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J Rural Health. 1991 Fall;7(5):542-59.

The WAMI Rural Hospital Project. Part 5: Community perception of local health care services.

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Department of Family Medicine, University of Washington, Seattle 98195.


Rural health care facilities commonly employ community health care surveys as marketing research instruments to assess consumer utilization of and satisfaction with local services. However, there is little information on the use of survey findings as a way to design interventions to enhance consumer satisfaction and hospital viability. A community survey was administered in six Northwest rural communities as part of the Rural Hospital Project (RHP) to identify weaknesses in local health care services, guide remedial activities, act as a catalyst for change, and assess changes in community perceptions following project interventions. Descriptive findings revealed problems typically observed in small rural communities, including relatively low hospital and physician market share, outmigration for certain types of health care not available locally, and dissatisfaction with some aspects of hospital and physician services. Satisfaction with various aspects of care tended to be lower among males, the uninsured, and younger respondents. Comparisons of survey responses before (1985) and after (1989) the RHP generally demonstrated stability in hospital and physician market share, with project hospitals performing well in 1989 in comparison to other rural hospitals of similar size. The percentage of respondents who rated overall quality of local hospital and physician care positively generally increased or remained stable over the study period. Substantial decreases in satisfaction levels were found for access to care. Importantly, gains were made in those areas and services which received particular emphasis in the project.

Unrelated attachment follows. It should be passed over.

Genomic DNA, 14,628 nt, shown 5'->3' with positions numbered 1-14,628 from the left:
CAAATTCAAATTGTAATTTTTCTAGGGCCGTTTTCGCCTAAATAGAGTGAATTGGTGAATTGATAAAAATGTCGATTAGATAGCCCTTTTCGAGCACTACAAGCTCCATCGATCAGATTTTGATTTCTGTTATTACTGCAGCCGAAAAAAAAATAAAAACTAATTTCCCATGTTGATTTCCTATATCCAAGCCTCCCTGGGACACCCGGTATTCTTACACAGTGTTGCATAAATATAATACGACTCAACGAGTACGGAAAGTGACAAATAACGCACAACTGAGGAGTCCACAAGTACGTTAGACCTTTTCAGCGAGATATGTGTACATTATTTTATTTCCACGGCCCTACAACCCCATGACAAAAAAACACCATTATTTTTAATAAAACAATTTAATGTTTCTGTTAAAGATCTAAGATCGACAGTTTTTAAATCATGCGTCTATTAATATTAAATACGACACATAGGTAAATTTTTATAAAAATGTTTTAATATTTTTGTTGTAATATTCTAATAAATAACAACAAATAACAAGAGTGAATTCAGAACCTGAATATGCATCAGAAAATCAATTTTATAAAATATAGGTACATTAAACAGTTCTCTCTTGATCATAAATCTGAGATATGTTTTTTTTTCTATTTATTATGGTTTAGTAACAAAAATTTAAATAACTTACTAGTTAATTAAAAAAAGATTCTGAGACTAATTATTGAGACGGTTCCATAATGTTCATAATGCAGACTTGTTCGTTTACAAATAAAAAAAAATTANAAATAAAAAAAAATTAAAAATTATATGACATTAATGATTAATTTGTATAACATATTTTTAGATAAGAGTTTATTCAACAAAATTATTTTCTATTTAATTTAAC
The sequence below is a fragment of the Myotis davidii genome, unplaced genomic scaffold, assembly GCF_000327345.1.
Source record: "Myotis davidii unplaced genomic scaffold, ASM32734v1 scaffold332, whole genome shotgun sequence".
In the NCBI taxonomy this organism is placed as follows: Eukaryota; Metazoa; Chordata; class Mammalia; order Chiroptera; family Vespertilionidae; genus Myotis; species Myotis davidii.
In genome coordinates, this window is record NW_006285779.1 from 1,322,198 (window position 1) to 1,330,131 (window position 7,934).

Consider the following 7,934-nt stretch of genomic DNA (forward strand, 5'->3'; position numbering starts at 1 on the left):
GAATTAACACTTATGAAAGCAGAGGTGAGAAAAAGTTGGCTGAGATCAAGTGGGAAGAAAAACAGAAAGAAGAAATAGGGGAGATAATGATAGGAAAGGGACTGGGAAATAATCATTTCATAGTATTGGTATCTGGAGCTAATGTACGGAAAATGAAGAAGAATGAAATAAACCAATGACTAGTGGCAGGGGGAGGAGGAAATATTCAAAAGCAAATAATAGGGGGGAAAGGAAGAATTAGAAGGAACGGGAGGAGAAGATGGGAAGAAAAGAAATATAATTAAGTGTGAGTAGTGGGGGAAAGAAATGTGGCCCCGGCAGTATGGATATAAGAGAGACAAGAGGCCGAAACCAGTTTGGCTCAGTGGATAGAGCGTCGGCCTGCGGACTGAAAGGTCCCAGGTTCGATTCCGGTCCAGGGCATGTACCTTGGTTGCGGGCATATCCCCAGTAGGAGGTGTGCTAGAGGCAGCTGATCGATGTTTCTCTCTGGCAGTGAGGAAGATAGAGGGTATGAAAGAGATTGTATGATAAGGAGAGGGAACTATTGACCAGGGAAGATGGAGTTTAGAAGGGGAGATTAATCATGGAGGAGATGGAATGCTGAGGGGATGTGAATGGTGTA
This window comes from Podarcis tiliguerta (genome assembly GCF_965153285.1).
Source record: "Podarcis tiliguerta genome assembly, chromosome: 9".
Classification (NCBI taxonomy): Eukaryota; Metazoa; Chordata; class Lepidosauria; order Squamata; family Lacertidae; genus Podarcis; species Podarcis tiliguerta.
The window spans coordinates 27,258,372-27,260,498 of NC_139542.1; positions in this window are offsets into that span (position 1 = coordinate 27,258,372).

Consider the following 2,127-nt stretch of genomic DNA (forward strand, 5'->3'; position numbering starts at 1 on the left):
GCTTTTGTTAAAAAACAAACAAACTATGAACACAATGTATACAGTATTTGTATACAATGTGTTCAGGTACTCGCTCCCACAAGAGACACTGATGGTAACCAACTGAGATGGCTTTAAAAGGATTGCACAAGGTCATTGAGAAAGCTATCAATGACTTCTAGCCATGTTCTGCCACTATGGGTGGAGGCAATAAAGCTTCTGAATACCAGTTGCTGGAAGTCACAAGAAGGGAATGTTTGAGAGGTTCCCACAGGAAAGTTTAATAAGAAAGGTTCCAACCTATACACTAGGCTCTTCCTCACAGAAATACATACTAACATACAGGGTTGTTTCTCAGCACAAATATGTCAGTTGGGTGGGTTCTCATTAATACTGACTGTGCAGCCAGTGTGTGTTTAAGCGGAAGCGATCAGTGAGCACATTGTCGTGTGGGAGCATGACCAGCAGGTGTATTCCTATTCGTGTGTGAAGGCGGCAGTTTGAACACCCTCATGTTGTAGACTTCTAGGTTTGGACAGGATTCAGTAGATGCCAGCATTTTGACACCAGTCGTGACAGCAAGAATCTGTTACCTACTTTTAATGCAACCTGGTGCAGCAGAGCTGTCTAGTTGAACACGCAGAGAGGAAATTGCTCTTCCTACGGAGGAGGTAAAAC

[Indexed for MEDLINE]

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